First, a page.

The Meaning of History

I came across a very useful book at the library called Classical Literature and its Times. The authors explain the importance of historical writing to our civilization in the chapter on Herodotus. Not only did this chronicler of the 5th century BC want “to commemorate the past,” he also wanted to “explain it rationally.”

One might say that Herodotus responded to history by inventing it. The historical attitude that he inaugurated has since become so fundamental to our outlook on the past that it is difficult to appreciate just how radical Herodotus’ invention was in its day.

We are told that historical writing was born of two trends: the tradition of epic poetry and the emergence of philosophy and rational inquiry (“history” comes from the Greek word for inquiry). While poetry provided the fertile ground of artistic expression and creativity, without a logical study of the past, human events remained clouded in legend. The conceptualization of memory is also a major difference between civilized and savage cultures. In an advanced society, a person begins to transcend his immediate temporal concerns. He puts men and their deeds into an ordered perspective. He perceives causes and consequences. But for the society which is focused only on survival and the gratification of sensual needs, men’s actions are little more than a dull and irrational monotony. Savages are condemned to repeat the past because they can never learn from it.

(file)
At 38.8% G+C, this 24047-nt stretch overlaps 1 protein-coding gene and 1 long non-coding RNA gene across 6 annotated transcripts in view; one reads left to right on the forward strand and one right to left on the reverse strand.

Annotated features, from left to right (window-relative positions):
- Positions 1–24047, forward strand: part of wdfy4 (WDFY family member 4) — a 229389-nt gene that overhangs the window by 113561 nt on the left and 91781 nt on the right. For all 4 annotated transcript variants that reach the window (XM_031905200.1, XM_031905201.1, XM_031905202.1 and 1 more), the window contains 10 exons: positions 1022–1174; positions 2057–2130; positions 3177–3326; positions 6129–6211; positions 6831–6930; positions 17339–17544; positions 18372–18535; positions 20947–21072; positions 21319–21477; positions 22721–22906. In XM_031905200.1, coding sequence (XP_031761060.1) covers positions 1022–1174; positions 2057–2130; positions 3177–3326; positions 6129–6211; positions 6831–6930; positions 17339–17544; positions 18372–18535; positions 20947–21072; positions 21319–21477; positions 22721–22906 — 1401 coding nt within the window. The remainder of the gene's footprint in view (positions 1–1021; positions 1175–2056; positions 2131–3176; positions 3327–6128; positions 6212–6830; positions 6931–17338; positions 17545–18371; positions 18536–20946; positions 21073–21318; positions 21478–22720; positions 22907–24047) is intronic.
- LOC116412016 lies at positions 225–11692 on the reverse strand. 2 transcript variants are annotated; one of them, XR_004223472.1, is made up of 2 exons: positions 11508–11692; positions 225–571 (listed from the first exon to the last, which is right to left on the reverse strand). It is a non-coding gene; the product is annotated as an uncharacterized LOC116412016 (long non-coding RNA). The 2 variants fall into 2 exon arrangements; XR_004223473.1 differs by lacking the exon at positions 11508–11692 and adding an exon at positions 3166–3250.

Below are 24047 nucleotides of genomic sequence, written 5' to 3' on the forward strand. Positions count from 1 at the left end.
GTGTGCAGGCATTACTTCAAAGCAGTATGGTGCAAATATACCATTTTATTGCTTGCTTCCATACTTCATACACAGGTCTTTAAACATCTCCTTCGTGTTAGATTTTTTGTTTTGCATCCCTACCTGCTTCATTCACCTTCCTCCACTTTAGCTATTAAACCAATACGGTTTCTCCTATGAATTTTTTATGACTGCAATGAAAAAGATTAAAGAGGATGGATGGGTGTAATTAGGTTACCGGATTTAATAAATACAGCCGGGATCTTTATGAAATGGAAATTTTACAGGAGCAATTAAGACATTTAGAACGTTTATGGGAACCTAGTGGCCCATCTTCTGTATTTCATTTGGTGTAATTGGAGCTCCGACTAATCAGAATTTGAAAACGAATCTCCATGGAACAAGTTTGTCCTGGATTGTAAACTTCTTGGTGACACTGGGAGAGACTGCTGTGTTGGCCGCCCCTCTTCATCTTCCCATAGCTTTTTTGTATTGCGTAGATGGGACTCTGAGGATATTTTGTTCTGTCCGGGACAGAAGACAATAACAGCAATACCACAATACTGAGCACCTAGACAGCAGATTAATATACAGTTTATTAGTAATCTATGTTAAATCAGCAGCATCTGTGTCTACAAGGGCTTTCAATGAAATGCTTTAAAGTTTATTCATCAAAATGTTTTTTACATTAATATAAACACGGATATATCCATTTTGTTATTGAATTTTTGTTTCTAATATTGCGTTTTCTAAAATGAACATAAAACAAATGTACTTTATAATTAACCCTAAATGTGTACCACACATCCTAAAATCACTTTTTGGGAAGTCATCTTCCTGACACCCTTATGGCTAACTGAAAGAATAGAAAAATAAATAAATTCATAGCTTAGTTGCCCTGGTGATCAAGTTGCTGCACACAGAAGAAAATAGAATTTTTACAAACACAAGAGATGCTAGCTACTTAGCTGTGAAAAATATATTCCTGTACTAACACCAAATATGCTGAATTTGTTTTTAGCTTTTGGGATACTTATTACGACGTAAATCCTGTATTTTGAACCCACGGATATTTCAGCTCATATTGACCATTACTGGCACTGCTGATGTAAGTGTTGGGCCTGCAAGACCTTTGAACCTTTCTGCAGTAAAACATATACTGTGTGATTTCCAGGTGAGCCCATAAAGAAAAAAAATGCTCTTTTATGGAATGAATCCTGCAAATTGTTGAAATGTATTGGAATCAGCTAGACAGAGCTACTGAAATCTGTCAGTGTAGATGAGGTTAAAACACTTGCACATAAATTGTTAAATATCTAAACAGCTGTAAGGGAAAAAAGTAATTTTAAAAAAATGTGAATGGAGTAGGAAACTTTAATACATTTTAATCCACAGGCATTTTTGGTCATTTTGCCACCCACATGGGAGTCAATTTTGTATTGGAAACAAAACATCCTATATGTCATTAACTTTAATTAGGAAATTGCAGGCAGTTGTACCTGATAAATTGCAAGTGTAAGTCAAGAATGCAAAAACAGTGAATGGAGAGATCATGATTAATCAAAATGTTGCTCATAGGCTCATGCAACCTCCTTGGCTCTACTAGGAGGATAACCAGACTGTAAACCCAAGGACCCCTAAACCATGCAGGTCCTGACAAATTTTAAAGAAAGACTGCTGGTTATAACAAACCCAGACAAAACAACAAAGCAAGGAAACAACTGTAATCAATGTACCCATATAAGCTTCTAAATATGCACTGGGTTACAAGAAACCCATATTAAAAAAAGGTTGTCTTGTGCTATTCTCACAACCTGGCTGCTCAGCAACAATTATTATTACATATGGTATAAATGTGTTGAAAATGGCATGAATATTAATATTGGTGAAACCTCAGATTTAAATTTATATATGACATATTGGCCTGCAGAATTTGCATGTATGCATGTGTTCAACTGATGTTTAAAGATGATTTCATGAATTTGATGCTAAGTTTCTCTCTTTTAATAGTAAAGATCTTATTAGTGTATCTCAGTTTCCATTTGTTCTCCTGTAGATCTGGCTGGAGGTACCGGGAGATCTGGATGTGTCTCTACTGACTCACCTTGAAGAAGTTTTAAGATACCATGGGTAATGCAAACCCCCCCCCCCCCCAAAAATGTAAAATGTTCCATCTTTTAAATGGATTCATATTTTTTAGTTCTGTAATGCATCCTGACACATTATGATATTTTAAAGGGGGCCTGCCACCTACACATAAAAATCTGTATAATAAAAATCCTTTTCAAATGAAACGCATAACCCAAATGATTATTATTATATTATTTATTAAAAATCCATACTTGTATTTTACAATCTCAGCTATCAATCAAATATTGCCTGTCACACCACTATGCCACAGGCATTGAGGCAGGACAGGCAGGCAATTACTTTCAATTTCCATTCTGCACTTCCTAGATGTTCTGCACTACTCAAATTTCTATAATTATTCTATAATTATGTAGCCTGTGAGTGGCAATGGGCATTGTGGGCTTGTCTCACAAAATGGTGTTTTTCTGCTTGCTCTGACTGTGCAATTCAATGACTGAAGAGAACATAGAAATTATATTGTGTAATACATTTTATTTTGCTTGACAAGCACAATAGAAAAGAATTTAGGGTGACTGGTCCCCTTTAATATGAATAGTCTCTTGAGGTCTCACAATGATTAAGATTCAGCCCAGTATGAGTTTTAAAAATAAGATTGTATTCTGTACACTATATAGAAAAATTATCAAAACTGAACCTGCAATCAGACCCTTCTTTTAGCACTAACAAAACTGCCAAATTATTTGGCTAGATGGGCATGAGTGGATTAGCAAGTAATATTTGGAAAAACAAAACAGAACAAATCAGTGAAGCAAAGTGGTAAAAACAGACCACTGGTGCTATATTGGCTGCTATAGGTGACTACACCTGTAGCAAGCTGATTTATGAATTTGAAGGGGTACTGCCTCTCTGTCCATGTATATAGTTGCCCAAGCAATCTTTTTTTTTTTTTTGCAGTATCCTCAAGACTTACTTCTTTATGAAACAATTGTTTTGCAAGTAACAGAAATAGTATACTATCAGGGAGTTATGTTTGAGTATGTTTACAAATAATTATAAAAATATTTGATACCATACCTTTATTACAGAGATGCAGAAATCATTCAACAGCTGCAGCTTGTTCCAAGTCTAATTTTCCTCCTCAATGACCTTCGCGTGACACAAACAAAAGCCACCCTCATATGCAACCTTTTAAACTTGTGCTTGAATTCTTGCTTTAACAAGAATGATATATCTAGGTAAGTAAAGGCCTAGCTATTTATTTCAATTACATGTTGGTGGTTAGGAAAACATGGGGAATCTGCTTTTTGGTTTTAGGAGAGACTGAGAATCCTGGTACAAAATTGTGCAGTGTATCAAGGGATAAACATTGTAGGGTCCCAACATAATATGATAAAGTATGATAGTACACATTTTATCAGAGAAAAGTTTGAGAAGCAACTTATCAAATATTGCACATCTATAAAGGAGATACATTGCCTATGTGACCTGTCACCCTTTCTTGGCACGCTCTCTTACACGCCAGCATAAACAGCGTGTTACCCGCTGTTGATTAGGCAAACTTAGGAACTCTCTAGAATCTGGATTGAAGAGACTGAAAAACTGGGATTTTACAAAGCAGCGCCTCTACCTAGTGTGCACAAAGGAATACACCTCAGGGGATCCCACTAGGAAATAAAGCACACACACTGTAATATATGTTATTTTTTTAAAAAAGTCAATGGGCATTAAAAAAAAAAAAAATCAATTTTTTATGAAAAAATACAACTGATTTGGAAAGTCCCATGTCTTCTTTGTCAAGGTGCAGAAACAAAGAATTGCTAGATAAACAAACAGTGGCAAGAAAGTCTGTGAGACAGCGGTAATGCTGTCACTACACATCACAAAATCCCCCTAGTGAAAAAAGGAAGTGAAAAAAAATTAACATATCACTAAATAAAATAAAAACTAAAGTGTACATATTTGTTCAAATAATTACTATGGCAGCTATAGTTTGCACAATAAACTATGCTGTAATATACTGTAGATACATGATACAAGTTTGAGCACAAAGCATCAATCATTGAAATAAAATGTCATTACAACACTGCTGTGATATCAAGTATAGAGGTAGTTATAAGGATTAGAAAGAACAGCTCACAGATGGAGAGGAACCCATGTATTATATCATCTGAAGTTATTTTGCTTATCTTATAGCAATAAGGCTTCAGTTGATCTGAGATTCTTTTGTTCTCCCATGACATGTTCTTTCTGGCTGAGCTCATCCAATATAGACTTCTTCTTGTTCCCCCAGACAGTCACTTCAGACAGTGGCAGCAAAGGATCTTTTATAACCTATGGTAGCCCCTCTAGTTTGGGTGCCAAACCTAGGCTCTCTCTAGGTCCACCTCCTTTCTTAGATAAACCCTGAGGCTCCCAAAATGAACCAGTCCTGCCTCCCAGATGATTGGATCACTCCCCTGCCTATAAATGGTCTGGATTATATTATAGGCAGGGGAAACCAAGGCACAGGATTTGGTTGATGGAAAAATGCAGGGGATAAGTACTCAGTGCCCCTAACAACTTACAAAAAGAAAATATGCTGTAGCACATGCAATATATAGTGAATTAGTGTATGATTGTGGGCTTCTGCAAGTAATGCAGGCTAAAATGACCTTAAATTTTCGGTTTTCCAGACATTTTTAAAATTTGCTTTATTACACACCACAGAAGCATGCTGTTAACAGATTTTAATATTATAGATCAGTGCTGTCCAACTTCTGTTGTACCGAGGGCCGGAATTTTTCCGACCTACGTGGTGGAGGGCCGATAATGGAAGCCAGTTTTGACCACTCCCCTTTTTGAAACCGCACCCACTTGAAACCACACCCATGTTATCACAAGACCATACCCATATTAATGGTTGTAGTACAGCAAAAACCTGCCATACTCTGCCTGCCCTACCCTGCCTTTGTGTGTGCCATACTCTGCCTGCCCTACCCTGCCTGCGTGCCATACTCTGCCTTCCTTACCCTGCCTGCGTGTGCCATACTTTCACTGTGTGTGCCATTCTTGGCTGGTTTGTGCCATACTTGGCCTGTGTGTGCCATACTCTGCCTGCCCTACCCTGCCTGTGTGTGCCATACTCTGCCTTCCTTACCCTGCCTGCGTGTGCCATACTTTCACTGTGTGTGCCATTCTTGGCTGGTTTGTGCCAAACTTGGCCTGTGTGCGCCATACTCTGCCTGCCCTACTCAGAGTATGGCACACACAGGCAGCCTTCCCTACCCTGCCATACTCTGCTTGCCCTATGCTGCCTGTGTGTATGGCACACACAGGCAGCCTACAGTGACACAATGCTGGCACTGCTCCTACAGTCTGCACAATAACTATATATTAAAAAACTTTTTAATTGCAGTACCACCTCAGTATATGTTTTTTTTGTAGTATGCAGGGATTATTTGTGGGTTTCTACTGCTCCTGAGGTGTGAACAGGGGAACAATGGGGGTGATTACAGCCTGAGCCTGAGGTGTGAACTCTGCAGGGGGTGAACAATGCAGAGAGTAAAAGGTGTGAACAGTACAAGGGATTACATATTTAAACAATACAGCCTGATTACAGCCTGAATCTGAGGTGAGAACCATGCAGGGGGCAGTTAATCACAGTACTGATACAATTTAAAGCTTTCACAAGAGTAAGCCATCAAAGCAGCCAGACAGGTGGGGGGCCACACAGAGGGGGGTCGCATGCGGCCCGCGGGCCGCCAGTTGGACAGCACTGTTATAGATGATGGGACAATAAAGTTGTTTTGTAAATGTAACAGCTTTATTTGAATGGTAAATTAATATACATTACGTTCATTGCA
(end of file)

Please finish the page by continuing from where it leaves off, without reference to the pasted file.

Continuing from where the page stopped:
Historical writing also meant venturing beyond the grim superstition and fatalism which had dominated the pagan world up to that time. The more advanced Greek and Roman thinkers began to see things in a teleological manner. They glimpsed some order and purpose in the cosmos. Along the way they gradually emerged from cultural parochialism which (contrary to modern views on the matter) remains most entrenched in non-Western societies.

Another take on the writing of history is discussed by Daniel Sullivan (Policy Review, August/September 2008). He reviews a recent book by John Burrow on the historian’s craft starting, of course, with Herodotus. Sullivan recalls the famous anecdote about Xerxes. The Persian emperor is proudly reviewing his huge army crossing the Hellespont and suddenly bursts into tears while recalling the brevity of life. He says that not one of his many soldiers will be alive in a hundred years.

For Burrow, in this moment Herodotus melts the distinctions between peoples “and even, for us, the gulf between ancient and modern . . . in the contemplation of a common human lot.” The appreciation of the varied nature of human life across time and space is a foundation of sympathetic history; moments like these are the milestones along the way to that appreciation.

As Sullivan explains, it is the humane approach of “culturally erudite historians,” practitioners of a “literate amateurism,” who have often accomplished more than specialists or ideologues in historical understanding.

This entry was posted in History. Bookmark the permalink.